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Lovely gifts for Mothering Sunday

10 Mar 2006 / in going off on one

Mothering Sunday is the fourth Sunday of Lent, a christian month of fasting, this year falling on this year on 26 March. Historically, children who had gone away to work ‘in service’, mainly daughters, got the day off to visit their mums. They’d pick wild flowers to give to mum as they walked home. This tradition probably developed out of the earlier habit of returning to one’s main or ‘mother’ church of their home area, rather than the local gaff and families would use the occasion to reunite. The day was also known as Refreshment Sunday because the fasting rules for Lent were relaxed on that day. A fruity, almondy simnel cake was often scoffed.

My children often give me flowers or a homemade card. But I don’t need or want my kids to buy things for me because the calendar says they should. Indeed, my family are now forbidden to buy anything for me for christmas as I’m an atheist anyway. But if you feel the need to express your love for your mum on Mothering Sunday, here are some suggestions I found lurking on the web.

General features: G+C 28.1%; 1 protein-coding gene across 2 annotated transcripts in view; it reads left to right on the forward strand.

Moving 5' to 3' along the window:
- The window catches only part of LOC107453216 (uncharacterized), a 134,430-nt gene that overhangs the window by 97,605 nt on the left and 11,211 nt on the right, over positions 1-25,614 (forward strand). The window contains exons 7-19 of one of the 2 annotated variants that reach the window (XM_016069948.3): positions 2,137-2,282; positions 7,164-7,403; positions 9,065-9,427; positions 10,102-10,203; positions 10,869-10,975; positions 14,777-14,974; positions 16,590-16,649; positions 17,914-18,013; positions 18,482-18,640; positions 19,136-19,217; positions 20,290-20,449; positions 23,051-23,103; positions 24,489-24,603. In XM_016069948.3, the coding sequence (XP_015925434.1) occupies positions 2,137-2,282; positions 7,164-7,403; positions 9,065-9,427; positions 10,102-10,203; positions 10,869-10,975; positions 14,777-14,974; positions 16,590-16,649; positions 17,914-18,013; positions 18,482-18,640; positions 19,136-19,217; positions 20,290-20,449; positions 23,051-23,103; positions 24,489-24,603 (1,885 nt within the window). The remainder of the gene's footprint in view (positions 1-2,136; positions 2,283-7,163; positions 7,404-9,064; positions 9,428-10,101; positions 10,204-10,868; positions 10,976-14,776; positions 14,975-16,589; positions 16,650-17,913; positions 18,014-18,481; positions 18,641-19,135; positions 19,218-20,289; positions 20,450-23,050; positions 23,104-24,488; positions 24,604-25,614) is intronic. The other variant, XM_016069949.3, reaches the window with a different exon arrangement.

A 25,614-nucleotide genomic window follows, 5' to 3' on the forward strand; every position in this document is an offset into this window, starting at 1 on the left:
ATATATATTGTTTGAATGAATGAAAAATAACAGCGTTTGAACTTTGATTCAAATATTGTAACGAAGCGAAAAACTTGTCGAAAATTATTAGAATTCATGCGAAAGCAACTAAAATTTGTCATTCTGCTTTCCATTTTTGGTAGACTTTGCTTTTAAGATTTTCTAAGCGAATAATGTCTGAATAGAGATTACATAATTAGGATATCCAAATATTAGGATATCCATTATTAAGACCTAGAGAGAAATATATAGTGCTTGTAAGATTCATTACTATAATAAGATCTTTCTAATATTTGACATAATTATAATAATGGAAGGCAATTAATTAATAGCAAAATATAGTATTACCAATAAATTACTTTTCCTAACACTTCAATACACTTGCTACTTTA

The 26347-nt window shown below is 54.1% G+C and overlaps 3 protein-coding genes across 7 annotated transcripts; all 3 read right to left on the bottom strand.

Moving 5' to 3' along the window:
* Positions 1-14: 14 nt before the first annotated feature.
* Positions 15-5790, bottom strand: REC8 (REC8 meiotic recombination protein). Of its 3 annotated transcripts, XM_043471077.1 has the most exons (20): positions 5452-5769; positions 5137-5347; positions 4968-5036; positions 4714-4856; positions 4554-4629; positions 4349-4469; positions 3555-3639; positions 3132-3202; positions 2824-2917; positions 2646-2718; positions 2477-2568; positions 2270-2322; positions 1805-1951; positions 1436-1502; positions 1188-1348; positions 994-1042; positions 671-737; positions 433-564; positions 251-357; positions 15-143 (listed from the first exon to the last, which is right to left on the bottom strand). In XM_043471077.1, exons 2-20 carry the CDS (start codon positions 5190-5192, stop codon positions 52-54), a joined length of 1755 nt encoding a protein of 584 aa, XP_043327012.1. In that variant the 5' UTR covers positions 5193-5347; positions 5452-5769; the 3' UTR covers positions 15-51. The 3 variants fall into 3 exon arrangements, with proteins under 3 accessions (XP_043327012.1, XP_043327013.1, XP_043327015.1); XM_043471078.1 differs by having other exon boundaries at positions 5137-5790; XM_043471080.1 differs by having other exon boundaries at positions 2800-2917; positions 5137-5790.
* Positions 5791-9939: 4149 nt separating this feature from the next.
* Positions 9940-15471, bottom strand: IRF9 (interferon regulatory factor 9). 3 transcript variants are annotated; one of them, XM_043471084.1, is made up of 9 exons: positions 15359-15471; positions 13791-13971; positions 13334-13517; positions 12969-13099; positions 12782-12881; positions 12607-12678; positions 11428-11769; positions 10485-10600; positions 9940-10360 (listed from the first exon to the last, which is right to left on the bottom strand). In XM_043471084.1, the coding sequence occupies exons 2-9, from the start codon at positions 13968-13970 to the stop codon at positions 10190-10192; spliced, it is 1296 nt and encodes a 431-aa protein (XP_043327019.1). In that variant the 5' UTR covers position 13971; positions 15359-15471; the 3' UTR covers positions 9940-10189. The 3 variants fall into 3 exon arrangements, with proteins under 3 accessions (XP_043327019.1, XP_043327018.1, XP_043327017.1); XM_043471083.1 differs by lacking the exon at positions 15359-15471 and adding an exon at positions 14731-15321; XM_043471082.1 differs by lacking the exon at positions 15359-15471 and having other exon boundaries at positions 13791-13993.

Harrods offer this Diamante Evening Bag at £59.95 – nice, if pricey! – and M&S suggest a more traditional bouquet for £19.50.
But this cutesy picnic basket at £64.95 is a barbarous gift of pure evil. Guess who will have to cut the sarnies, pack the basket, and sort out the detritus and wash up afterwards?
This Pink Toolbox at £28.90 is designed to make DIY more attractive to women. Sod that! Get a tradesman in!
And surely any mother presented with this hideous Kitchen Madonna, available from this unbelieveable emporium of goodies, would be reduced to tears of despair. It’s promoted as a gift for women ‘A beautiful item in solid white alabaster on marble base it really is a stunning statue. 13.5 inches, $86.00′. Here is a woman looking down demurely as she dutifully sweeps the floor. She is a virgin and a mother – a combination to which no woman can aspire – made worthy only through the actions of her son. It beggars belief. Is this really the catholic ideal woman?

A cuddle, a cuppa and someone else to cook the flaming dinner is all I really want and, I suspect, all that any mother wants. Though obviously it would be just plain rude to refuse chocolate.

Oh, and if you know women who are struggling to bring up their children alone, tell them what a wonderful job they are doing.

This is a demo store for testing purposes — no orders shall be fulfilled.